Russia is intensifying the integration of its A-50 Airborne Warning and Control System (AWACS) aircraft and S-400 air defense systems, driven by concerns over the prospective supply of Western fighter jets to Ukraine, according to the UK Ministry of Defense.
In a recent update from UK Defence Intelligence on November 17, it is suggested that Russia has initiated the use of its A-50 Mainstay, its Airborne Early Warning and Control aircraft, to identify targets over Ukraine for its SA-21 (S-400) long-range air defense system for the first time.
Designated by NATO as the Mainstay, Russia’s Beriev A-50 is an airborne early warning and control aircraft developed during the Soviet era and based on the Ilyushin Il-76 transport platform.
Similarly, the NATO designation for Russia’s formidable S-400 Triumf mobile surface-to-air missile (SAM) system is the SA-21 Growler.
The MoD added that this expanded role supplements the A-50’s primary function of coordinating fighter aircraft. The A-50’s elevated altitude allows it to employ its radar effectively, enabling the detection of adversary aircraft at considerable distances.
The UK MoD believes that Russia’s accelerated integration of the A-50 and S-400 is driven, in part, by concerns about the potential deployment of Western-supplied combat aircraft by Ukraine.
The intelligence update highlights Russia’s willingness to take more significant risks, possibly deploying the A-50 closer to the contact line to optimize its effectiveness in this new operational role.
EurAsian Times also reported that Moscow utilized the S-400 Triumph surface-to-air missile (SAM) system in conjunction with their A-50 Airborne Warning and Control System (AWACS) to intercept and shoot down a Ukrainian combat jet.
The UK Ministry of Defence (MoD) report coincides with an intensified focus on training Ukrainian pilots on the US-made fighter jet.
In October, United States Defense Secretary Lloyd Austin announced that the US, in collaboration with the Netherlands and Denmark, would lead a coalition of nations in training Ukrainian pilots and crews.
The training program aims to equip them with the skills to operate and maintain F-16 fighter jets. This week, a European training center was officially inaugurated in Romania to instruct Ukrainian pilots in using F-16 combat planes.
Ukraine Says Outdated F-16s Incapable Of Challenging Su-35s
Meanwhile, Ukraine is seeking upgraded versions of the US F-16 fighter jets, asserting that the current outdated models are insufficient in countering Russian Su-35 fighters and securing air supremacy.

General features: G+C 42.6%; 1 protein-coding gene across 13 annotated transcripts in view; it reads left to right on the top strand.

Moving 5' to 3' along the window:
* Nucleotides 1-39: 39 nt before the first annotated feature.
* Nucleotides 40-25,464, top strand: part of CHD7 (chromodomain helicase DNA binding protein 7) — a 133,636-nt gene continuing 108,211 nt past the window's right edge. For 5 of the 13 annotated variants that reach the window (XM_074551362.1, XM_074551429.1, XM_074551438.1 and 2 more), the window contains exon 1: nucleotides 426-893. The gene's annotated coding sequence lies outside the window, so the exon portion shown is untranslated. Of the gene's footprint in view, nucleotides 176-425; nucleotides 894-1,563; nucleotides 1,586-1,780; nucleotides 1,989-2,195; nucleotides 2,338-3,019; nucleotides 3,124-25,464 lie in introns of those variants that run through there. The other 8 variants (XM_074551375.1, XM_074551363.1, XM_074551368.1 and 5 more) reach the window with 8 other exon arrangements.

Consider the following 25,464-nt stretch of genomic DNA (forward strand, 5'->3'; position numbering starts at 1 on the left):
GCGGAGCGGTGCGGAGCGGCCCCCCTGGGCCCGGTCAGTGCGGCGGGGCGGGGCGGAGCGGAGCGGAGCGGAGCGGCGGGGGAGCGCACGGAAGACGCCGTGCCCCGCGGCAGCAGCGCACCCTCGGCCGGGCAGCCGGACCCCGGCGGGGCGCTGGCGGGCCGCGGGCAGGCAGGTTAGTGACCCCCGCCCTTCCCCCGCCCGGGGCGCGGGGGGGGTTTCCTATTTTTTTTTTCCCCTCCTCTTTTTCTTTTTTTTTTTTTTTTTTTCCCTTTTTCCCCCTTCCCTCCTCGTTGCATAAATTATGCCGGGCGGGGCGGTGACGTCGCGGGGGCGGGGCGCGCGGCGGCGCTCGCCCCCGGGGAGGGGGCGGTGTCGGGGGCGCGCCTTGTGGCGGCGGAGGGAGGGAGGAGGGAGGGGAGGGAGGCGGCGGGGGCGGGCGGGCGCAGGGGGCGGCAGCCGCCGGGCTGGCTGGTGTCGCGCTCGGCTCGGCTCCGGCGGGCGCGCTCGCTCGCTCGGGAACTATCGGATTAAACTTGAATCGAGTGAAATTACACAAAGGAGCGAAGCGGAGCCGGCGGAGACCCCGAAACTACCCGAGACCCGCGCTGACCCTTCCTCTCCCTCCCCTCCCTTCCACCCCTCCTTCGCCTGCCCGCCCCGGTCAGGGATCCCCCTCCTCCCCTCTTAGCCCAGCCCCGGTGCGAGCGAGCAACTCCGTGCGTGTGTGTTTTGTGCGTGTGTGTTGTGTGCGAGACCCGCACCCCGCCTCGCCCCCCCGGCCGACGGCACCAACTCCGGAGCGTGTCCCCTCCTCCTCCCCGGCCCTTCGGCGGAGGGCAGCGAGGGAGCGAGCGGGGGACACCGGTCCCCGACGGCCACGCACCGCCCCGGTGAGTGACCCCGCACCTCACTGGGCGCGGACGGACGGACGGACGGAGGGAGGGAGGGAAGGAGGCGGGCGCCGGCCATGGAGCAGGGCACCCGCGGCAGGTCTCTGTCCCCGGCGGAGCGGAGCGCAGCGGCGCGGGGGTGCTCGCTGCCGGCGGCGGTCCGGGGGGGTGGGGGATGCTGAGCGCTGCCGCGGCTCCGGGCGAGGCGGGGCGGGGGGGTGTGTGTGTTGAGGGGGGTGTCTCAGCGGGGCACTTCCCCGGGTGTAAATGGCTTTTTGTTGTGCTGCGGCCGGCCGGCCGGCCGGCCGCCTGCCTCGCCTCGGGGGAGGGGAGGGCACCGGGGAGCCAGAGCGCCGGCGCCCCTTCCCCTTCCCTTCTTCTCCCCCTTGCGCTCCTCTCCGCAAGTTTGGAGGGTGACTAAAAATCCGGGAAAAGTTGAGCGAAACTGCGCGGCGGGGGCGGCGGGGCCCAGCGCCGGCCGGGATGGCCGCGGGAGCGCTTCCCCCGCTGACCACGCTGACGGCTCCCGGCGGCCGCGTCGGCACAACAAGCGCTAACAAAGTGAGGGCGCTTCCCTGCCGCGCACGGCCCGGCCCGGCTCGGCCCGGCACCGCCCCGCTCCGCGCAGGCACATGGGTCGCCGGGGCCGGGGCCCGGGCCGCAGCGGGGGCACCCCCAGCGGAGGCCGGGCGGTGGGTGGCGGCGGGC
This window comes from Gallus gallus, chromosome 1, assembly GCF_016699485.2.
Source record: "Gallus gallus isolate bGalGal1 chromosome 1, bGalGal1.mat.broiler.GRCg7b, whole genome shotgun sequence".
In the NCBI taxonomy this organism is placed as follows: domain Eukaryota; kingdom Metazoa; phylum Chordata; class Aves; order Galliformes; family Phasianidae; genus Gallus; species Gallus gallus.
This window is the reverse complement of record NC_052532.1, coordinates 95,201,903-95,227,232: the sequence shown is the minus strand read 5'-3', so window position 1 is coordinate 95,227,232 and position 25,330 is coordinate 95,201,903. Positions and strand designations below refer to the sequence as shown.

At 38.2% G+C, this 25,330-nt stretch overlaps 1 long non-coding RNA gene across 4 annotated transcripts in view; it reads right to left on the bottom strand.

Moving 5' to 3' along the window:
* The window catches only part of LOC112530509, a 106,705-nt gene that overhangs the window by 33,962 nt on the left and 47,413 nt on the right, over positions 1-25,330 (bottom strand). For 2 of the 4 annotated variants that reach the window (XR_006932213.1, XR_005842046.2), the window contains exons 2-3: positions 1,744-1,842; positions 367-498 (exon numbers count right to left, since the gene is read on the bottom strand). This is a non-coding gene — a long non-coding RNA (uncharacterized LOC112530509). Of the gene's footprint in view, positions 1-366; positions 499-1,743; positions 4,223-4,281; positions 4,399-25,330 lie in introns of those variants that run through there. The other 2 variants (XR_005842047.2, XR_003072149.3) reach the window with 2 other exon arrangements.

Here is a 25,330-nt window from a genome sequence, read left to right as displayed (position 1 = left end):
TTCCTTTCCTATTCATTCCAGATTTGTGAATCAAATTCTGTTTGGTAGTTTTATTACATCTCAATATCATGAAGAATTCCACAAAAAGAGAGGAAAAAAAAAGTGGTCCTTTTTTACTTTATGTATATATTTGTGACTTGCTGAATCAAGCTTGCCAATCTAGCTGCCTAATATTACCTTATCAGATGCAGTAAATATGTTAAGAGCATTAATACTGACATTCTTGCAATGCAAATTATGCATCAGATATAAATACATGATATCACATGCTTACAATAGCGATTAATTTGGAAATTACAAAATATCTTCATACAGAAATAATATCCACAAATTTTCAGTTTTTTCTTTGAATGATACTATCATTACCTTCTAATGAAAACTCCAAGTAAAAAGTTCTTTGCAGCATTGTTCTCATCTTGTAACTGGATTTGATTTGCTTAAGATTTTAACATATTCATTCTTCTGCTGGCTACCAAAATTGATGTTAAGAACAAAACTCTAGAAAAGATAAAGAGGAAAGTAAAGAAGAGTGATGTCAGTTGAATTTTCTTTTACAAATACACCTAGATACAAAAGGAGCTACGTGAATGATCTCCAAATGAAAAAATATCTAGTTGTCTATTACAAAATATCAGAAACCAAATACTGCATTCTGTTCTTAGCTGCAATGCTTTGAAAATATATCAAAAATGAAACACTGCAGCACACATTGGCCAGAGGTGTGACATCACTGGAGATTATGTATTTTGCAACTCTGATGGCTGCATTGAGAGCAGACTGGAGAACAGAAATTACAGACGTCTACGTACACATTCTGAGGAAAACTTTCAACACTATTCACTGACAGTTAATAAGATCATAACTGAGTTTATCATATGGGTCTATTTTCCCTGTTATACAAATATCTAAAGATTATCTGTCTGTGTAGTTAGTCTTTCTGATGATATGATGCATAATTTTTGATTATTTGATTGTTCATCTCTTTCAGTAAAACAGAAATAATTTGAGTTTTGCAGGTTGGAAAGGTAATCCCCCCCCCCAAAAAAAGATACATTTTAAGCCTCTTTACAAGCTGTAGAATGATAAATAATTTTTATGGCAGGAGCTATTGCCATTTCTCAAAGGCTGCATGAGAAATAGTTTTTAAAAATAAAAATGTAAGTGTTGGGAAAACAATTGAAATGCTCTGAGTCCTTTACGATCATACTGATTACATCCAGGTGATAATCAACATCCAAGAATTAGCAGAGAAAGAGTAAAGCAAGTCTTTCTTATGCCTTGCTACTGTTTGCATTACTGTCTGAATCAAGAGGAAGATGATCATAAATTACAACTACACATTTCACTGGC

Ukrainian Air Force Spokesman Yuriy Ignat highlighted the essential requirement for enhanced modifications of the F-16.
Ignat said the modifications should possess superior tactical and technical capabilities to effectively compete against various Russian aircraft, including the Su-30, Su-34, and Su-35 models.
Speaking to Rada TV, Ignat highlighted the limitations of the existing F-16s, noting their effectiveness against drones but their inadequacy in achieving air supremacy.
Ukraine has been requesting F-16s, with Western nations presently involved in pilot training. However, there has been a lack of clarity regarding specific delivery dates.
Despite the hopeful anticipation in Kyiv that the fighter jets would be delivered in the first half of 2024, authorities are still grappling with a lack of specific details regarding the acquisition.
On November 15, the head of European diplomacy, Josep Borrell, said there was no precise information on when the first F-16 would be delivered to Ukraine as of that date.
However, he added that the ongoing training of pilots is in progress, underscoring the time-consuming nature of such preparations.
On the other hand, Russian President Vladimir Putin dismissed the potential impact of F-16s, likening their fate to that of German-made Leopard tanks, predicting their destruction on the battlefield.
The Ukrainian Air Force has repeatedly highlighted the formidable nature of the Russian Su-35 fighter jet in Ukraine operations. In May 2023, Ukrainian fighter pilots openly acknowledged that their biggest challenge came from the mighty Russian Su-35 fighter jet.
In a subsequent June interview with CNN, a Ukrainian Air Force pilot said the limitations of the country’s aging Soviet-era Su-25s in comparison to the advanced capabilities of Russia’s Su-35, citing concerns about their radars and long-range missiles.
This sentiment was also echoed by the Royal United Services Institute (RUSI), a UK-based think tank, which conceded that Russian fighters, particularly the Su-35S equipped with the R-77-1 long-range missile, have proven highly effective and lethal against Ukrainian aircraft, especially in proximity to the frontlines throughout the ongoing conflict.